India’s $2.8tr stock market braces for ‘correction’
India’s shares might witness more correction on account of rising bond yields and the second wave of Covid-19.
The debilitating impact of the second wave of Covid-19 outbreak on India’s economy will have its inevitable ramifications on the stock markets, triggering an imminent correction as foreign portfolio investors continue to exit the scene in droves, economists and analysts said.
On Tuesday, under sustained selling pressure, benchmark indices ended nearly 1.0 per cent lower, tracking weakness in global markets and dragged primarily by finance and banking stocks.
Analysts feel despite the market delivering positive returns in all four quarters of FY21 and going forward, India’s shares might witness more correction on account of rising bond yields and the second wave of Covid-19. “In the immediate future Indian markets could go in for some correction and consolidation phase but as time goes by it could recoup and standout,” said Rusmik Oza, executive vice president and head of Fundamental Research at Kotak Securities.
Nippon India Mutual Fund, one of the top performing fund managers, noted that investors in India’s $2.8 trillion equity market are underestimating the economic impact from the world’s worst coronavirus outbreak, which will delay any recovery and could trigger a “correction. “
Samir Rachh, who oversees $1.8 billion of assets at Nippon India Mutual Fund in Mumbai, said the market is completely ignoring the present situation, noting recent gains have been “driven by a huge amount of liquidity."
While the country is rolling out vaccines, the virus has spread to places that “do not have adequate facilities or the medical infrastructure to handle it," Rachh said. “If we don’t see it peaking, as estimated, and given how the stocks have gained from last year, there could be a market correction," Rachh was quoted as saying by Bloomberg.
Equity research analysts at Credit Suisse said in a note that share markets are expected to see a ‘sharp correction’ soon, as profit booking continues in the coming weeks. “We believe the equity market could see some further profit booking in coming weeks, but we expect this correction to be very sharp and to not last long,” said Credit Suisse’s Jitendra Gohil and Premal Kamdar.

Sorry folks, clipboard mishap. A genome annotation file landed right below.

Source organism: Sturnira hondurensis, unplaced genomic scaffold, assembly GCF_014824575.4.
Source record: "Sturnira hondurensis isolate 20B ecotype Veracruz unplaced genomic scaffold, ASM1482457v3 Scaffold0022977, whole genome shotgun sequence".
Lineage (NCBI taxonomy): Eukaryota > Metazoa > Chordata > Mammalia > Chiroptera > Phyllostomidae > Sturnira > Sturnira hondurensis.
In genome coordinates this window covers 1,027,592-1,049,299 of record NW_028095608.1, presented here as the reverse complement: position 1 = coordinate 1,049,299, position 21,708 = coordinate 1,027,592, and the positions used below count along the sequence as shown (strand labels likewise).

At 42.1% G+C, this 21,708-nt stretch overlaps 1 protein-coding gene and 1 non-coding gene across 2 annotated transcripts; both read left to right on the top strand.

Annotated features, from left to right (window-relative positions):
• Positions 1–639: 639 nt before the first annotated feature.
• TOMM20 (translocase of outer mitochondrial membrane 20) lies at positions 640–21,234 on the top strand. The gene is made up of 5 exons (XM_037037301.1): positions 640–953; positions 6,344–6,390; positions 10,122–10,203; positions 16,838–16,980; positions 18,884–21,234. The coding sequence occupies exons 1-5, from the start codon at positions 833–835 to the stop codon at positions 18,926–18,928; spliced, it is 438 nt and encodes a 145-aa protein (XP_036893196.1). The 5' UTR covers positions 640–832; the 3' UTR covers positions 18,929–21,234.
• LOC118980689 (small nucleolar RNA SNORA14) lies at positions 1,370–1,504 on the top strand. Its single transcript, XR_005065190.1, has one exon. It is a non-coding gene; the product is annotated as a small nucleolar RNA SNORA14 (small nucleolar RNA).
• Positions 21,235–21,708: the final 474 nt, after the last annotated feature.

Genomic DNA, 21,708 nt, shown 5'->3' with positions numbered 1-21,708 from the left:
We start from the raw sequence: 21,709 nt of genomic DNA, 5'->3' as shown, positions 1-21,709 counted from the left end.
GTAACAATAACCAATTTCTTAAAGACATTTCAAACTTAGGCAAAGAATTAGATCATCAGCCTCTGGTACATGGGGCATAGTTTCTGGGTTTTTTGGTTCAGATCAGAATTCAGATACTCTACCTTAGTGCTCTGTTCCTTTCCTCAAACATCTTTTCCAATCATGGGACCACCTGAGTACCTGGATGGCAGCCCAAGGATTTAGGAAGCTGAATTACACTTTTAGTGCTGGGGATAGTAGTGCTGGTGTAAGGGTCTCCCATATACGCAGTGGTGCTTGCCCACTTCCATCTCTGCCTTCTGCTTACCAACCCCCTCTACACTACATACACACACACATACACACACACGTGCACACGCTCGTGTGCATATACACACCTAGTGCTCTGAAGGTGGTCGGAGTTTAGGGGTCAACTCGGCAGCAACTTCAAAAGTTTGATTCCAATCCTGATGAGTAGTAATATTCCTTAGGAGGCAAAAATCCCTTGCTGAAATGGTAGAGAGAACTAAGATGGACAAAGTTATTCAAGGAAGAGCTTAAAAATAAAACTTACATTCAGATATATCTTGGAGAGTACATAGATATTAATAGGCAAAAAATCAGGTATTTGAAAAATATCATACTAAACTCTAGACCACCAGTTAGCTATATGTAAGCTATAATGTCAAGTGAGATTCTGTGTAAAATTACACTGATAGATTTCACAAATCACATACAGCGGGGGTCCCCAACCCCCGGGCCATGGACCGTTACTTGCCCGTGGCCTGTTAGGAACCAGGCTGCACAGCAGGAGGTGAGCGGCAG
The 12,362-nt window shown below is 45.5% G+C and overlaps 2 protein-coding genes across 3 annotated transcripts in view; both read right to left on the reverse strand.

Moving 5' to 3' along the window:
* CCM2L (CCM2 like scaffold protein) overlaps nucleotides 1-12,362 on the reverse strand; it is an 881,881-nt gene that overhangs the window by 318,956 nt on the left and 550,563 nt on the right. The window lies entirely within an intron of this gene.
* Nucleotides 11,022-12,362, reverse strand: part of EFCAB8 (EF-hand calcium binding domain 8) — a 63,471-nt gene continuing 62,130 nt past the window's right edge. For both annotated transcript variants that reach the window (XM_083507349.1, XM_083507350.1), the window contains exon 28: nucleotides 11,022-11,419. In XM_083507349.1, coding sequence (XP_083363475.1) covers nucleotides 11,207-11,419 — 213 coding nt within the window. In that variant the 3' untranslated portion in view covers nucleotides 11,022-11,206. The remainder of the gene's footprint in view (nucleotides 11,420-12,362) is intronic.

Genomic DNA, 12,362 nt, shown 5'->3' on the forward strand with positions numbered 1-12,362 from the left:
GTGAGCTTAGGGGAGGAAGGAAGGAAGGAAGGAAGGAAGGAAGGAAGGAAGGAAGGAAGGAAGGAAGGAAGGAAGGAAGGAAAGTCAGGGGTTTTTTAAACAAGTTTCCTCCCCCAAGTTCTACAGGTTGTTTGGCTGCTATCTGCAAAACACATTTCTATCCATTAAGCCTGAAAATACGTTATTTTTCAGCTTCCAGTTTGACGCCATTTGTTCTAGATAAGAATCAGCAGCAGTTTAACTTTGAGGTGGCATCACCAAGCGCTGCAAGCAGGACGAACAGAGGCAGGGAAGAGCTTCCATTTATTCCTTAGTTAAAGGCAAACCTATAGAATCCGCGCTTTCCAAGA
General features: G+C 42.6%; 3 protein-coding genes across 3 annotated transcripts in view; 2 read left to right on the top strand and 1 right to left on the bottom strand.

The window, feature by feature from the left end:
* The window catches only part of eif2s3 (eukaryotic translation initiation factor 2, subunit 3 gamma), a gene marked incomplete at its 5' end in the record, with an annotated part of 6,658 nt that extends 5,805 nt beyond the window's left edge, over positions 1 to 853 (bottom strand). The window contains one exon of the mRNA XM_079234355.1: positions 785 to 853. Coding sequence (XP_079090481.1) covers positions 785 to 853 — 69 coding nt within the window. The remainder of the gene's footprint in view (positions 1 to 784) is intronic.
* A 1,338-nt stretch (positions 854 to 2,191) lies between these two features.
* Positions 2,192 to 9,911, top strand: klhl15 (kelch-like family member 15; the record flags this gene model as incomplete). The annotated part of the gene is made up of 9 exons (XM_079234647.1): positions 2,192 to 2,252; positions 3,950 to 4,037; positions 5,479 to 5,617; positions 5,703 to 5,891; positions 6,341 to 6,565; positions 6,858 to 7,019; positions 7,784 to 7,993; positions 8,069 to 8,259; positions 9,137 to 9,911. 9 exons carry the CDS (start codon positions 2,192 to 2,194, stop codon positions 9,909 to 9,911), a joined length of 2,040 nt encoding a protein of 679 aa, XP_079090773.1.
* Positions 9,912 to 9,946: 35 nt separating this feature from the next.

The Sensex has surged 91 per cent from its March 2020 low, boosted by foreign inflows of $23.3 billion last year and optimism that stimulus measures will help engineer a strong economic revival.
However, FPIs pulled out net investments worth Rs59.36 billion from equities in the first week of May as lockdowns and travel restrictions across states hampered the prospects of a recovery that was widely expected in the medium term, analysts said.
In fiscal 2020-21, FPIs, which have been the main driver of domestic equities, have pumped in a record $37 billion or Rs 2.75 trillion into the equities, the highest in two decades, according to the data from the National Securities Depository.
As India’s tally of daily virus infections and related deaths hit records, benchmark S&P BSE Sensex climbed for two straight weeks while domestic institutional investors, including mutual funds and insurers, poured a net $1.5 billion into stocks in April, helping offset a similar outflow from foreign funds. That trend has continued so far in May.
The consensus growth projections for India currently stand at present between 10.5 per cent and 12.5 per cent for 2021-22. However, the spike in cases and ensuing lockdowns may impact projections. “Even if we assume a cut of about 100–150 bp to India’s GDP, India can still deliver low double-digit real-GDP growth in FY 2022, the fastest growth in the world,” Credit Suisse analysts said.
Analysts at CapitalVia Global Research said investor sentiments were hurt with surging Covid cases and the possible disruption being caused by the second wave hammered indices to lower levels.
Experts feel there could be considerable impact of the new pandemic surge on the economic and earnings growth at least in the first quarter of FY22. This would ultimately hit the full-year growth to some extent, but there could be faster recovery, post the second wave. — firstname.lastname@example.org
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